Customer churn is a real problem, let’s address it!
Historically, companies have perceived that acquiring new customers is a one-stop solution to all their problems. Their approach is best described by these lines:
“Get a lot of people through the door and we are bound to keep some.”
“Customers are leaving, and we need revenue. Let’s get some more customers.”
However, this leaky bucket approach is seriously flawed. It’s called leaky because it’s like filling up a bucket that has a leak, which is emptying it anyway. So, no matter how many taps you open, the bucket would never be full.
With the emergence of the service and subscription model, churn is one of the most important metrics that should be tracked by every business – be it a service like Netflix, or a SaaS company like Slack. The impact of even a 5% increase in churn can have significant effects on the revenues of a company. Let’s look at the compounding impact of churn on two companies with different churn rates.
Image source: thinkapps.com
The impact is also substantial because returning customers will likely spend 67% more on your company’s products and services. In fact, an insightful HBR paper by Frederick Reichheld of Bain & Company (the inventor of the Net Promoter Score) and Earl Sasser of the Harvard Business School shows that increasing customer retention rates by only 5% increases profits by 25% to 95%.
According to V. Kumar, a marketing professor at Georgia State University who studies “win back” strategies, the following are three reasons companies should focus more energy on lapsed customers.
- These customers have already used your service. So, you know that they have a need for your product, making them better targets than the random prospects from a cold-calling list.
- These customers are aware of the company and its services. This reduces the marketing costs involved in taking them across the customer journey funnel.
- Recent technology, like data analysis software, can be used to craft more-successful win-back offers and to identify and go after the most profitable defectors.
Here are a few tactics that have proved to be successful in winning back lost customers for companies in the past:
Pitching the right offer
To understand more about precision messaging, Kumar and two colleagues studied data on more than 53,000 customers that left a telecom company over a seven-year period. They framed four major questions around which the study revolved – the behaviour of lost customers before cancelling, the reason for leaving, response to win-back offers, and the purchases following the re-onboarding. Here are the results:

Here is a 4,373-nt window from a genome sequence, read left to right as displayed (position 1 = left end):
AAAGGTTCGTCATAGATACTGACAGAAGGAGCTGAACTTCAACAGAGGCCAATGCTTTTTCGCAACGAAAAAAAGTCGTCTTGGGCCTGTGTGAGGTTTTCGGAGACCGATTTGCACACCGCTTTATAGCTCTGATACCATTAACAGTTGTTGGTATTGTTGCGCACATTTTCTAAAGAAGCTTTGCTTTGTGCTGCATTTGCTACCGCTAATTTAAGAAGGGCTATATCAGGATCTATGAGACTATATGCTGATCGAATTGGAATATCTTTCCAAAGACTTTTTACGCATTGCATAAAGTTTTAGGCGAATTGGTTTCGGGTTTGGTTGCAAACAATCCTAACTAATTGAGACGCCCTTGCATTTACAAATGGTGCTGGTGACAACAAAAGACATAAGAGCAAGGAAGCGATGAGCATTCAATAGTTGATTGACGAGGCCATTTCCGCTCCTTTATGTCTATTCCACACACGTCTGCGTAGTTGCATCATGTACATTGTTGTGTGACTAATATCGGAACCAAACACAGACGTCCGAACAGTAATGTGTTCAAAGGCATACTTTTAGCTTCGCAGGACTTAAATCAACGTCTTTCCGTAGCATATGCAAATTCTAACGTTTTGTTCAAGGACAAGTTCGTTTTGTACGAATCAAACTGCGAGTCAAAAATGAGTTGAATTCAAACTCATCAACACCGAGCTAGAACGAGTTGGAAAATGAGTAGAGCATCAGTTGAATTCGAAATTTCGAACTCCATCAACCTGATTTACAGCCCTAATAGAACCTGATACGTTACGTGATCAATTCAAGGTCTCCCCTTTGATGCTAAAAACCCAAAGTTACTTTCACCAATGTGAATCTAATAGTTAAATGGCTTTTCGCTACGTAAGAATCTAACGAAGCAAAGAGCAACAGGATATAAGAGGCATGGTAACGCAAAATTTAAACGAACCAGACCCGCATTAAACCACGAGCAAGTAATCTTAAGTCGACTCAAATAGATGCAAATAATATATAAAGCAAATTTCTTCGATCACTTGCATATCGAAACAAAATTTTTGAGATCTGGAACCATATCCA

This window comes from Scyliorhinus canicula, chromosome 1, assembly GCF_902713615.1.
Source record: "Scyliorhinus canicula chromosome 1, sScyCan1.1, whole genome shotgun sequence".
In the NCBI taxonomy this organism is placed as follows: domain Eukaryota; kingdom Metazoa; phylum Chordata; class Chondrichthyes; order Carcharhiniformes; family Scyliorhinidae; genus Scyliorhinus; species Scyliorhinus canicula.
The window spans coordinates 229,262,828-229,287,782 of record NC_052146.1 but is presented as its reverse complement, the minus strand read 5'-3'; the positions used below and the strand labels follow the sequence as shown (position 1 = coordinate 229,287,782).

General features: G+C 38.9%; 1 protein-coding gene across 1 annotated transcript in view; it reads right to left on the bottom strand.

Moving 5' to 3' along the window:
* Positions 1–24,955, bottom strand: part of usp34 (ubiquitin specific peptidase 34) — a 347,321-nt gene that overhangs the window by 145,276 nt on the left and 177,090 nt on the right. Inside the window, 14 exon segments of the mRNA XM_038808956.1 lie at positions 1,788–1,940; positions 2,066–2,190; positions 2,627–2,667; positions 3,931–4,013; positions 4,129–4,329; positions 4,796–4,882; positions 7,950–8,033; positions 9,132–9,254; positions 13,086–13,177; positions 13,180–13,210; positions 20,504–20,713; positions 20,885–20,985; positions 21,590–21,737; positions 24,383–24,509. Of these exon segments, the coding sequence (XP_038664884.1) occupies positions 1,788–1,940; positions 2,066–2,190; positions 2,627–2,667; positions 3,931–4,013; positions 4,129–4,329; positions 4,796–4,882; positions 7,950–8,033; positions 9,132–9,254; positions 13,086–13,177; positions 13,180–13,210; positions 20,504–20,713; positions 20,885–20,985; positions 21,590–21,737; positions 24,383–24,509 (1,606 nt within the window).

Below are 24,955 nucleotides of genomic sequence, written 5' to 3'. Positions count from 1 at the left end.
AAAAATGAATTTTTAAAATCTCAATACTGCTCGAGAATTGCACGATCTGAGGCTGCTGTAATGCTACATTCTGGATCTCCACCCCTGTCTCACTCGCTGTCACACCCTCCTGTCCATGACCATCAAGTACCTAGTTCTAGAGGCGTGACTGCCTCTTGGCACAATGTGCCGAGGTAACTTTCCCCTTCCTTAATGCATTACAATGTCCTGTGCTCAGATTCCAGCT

Studying which customers would even come back
As a company, you would want to get all the eggs in your basket. But, it is important to remember that targeting each and every customer will only be a misuse of your marketing budgets. It is better to target those customers that have always been happy with your service and have also referred you to their friends and colleagues. Therefore, studying the past behaviour of customers definitely helps.
For example, customers who were happy with the service but apprehensive of the prices can be brought back. However, those who were unhappy with both are least likely to return.
Choosing your CRM carefully
Hubspot is one such service provider that enables you to manage your contacts on different parameters such as the date of onboarding, the source (inbound/paid/cold-call), SPOC, and transaction per month. The process is smooth and involves lesser manual work, unlike the process that involves traditional spreadsheets.
In fact, organizations are often confused about how to classify their customers once they hit the ex-list. Phil Vallender, a Hubspot advisor, gives a very good response to this:
Image source: Hubspot
There is no particular and defined approach. It varies massively according to the context, the targeted customers, and their individual experience.
How long will a customer stay and what to offer?
There is little point in onboarding a customer that will leave a few months down the line. Therefore, you need to shred off any common strategy that you thought would be applicable to all the customers. Reason? It simply doesn’t work.
In the telecom firm we mentioned previously, the study targeted 40,000 lapsed customers whose prior behaviour indicated they were likely to return. With help from researchers, the firm tested four inducements on such customers who were divided into small groups. One group was simply offered a discount, the second group an upgrade, the third was offered a combination of both, while the offering for the fourth group was crafted based on their reason of leaving. The bundled offer yielded the highest win-back rate (47%), followed by the tailored offer, and then the stand-alone discount offer (both 45%). The stand-alone upgrade offer yielded a 41% win-back rate.
However, focussing on crafting S.M.A.R.T retention strategies will certainly help. Don’t go ahead and offer discounts that look something like this:
You can definitely win back some of your lost customers, if not all. Make your goals clear and your strategies relevant and timely.
Would you agree? Do let us know how you have regained lost customer love.